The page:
Another book that came out of the Gnostic heresy was The Acts of John. It was written as if the author were traveling with the apostle John. However, it doesn’t sync with what John or the other disciples wrote about Jesus. It says Jesus never slept, but Mark said Jesus was sleeping in the ship. It says Jesus never ate, left no footprints on the ground, and wasn’t really on the cross.

Another example that isn’t Gnostic but weird and unbiblical is The Acts of Paul and Thecla. Supposedly, Thecla is a woman who converts to Christianity under Paul’s ministry. She baptized herself by jumping into a pool of seals. When the seals tried to eat her, fire from heaven killed them. She dressed like a man and told women not to get married, a contradiction of what Paul actually taught (1 Timothy 5:14, Titus 2:4).

The twenty-seven books of our New Testament were probably completed by 100 AD. For the next century, they were widely read in the churches. They were considered scripture by the early church writers who referred to them. In 382 AD, the Council of Rome voted to accept those twenty-seven books as scripture. They simply recognized what the church had accepted as scripture for over two centuries.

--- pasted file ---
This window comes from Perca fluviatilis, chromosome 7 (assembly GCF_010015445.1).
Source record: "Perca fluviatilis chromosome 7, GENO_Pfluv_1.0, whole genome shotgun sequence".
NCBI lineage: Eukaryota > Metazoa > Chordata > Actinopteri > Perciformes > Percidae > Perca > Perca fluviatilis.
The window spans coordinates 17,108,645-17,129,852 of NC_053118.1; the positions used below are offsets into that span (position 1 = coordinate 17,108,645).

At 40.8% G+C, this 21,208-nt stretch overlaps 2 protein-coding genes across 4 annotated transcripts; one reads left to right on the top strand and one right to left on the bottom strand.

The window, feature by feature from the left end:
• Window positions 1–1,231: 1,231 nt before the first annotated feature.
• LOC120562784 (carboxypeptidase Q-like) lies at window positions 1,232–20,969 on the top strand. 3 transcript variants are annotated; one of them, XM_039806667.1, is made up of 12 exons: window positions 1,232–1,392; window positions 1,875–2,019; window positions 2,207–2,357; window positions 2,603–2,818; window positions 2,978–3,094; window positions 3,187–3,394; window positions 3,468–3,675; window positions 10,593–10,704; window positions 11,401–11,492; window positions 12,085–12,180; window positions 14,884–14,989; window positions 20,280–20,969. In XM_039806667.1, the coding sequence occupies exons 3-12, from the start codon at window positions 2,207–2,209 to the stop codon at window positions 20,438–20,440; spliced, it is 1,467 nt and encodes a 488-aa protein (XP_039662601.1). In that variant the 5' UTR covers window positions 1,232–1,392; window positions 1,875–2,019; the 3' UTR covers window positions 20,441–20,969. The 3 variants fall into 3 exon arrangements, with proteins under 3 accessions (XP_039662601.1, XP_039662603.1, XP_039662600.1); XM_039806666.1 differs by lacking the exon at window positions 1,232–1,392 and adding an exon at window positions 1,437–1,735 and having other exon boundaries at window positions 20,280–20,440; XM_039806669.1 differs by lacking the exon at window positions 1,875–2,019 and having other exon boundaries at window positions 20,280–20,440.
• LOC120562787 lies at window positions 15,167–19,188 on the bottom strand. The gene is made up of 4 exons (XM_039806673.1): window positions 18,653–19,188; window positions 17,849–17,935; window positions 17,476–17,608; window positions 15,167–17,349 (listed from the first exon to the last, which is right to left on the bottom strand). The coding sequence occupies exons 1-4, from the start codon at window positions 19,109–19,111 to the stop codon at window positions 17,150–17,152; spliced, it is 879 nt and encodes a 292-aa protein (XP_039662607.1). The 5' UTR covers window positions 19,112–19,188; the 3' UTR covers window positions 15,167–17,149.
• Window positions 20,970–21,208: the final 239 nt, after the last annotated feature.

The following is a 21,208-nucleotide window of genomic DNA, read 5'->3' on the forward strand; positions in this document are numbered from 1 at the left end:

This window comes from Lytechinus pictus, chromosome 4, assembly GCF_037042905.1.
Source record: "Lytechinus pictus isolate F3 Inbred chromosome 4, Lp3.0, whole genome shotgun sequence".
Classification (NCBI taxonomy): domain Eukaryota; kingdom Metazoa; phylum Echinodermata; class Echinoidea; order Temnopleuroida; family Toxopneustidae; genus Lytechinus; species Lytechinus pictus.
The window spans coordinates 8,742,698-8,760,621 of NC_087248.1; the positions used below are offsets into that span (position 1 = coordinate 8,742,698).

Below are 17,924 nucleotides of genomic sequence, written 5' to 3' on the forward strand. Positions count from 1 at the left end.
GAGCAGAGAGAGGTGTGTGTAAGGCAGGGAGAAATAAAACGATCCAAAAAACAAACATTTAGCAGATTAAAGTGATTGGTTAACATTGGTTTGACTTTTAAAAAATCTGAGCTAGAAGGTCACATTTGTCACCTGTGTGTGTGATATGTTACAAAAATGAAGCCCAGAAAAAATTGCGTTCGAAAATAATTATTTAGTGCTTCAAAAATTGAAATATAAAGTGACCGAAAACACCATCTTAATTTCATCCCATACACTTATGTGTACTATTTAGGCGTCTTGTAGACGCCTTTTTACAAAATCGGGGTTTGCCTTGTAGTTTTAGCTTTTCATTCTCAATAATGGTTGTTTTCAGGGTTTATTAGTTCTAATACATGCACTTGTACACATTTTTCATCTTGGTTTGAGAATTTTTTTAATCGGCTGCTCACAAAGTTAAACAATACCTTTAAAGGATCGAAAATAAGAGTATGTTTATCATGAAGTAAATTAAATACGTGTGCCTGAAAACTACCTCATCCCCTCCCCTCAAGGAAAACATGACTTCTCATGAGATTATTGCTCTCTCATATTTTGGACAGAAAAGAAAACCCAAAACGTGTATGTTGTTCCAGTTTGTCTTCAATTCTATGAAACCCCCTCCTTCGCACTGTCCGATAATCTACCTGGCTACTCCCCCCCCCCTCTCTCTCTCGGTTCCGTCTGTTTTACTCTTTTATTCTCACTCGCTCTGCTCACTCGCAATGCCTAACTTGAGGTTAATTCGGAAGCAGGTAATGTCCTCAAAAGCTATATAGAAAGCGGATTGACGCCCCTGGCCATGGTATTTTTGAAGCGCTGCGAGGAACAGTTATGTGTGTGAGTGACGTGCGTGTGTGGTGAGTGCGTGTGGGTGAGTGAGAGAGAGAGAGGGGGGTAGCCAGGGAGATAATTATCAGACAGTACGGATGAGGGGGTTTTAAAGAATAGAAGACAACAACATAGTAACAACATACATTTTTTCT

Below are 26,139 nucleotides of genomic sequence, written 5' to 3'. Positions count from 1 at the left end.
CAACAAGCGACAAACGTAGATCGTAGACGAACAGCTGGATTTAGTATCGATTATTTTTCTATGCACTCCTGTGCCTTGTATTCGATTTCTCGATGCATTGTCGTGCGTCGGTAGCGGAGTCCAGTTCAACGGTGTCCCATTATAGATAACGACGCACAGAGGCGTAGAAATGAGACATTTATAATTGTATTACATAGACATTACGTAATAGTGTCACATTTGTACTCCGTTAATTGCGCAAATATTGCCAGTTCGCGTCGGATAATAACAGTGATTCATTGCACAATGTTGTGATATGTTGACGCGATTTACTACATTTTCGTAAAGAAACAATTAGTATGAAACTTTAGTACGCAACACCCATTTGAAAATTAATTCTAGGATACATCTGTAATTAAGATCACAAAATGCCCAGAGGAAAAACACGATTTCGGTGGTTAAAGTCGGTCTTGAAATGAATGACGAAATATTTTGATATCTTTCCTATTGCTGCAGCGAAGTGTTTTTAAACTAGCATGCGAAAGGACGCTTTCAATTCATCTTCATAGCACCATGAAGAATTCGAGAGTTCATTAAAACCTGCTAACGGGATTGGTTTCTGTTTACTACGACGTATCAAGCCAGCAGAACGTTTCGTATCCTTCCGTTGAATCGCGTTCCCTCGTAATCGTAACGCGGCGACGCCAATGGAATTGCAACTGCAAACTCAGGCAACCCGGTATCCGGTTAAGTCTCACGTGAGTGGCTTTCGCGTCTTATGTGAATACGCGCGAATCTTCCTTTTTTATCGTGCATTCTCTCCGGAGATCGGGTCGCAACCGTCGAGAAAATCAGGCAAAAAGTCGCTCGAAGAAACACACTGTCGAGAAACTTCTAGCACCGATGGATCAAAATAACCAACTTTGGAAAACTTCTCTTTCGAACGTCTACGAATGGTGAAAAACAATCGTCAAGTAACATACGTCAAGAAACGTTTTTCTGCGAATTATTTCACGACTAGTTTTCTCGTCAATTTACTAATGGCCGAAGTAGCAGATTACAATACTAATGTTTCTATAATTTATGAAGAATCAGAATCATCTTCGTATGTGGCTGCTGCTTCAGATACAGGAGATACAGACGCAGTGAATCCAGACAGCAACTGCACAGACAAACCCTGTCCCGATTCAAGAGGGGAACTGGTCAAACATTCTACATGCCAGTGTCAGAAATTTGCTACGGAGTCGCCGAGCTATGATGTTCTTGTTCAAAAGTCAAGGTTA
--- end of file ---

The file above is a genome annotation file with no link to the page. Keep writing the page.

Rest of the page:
What are the Apocrypha or Deuterocanonical books?

Jerome was a 4th-century AD priest who translated the Bible into Latin. The Old Testament was originally written in Hebrew (mostly). However, Alexander the Great conquered Eastern Europe, West Asia, and Egypt in the 4th century BC. Almost everyone in that part of the world started using Koine Greek as the standard spoken and written language. Around 250 BCE, Jewish scholars in Egypt translated the Old Testament into Greek, and this was called the Septuagint.

By the 4th century AD, Rome ruled much of Europe, West Asia, and North Africa. Now, everyone was supposed to speak and read Latin instead of Greek, so Jerome was translating. He translated from the Greek Septuagint version and the Hebrew scriptures for the Old Testament.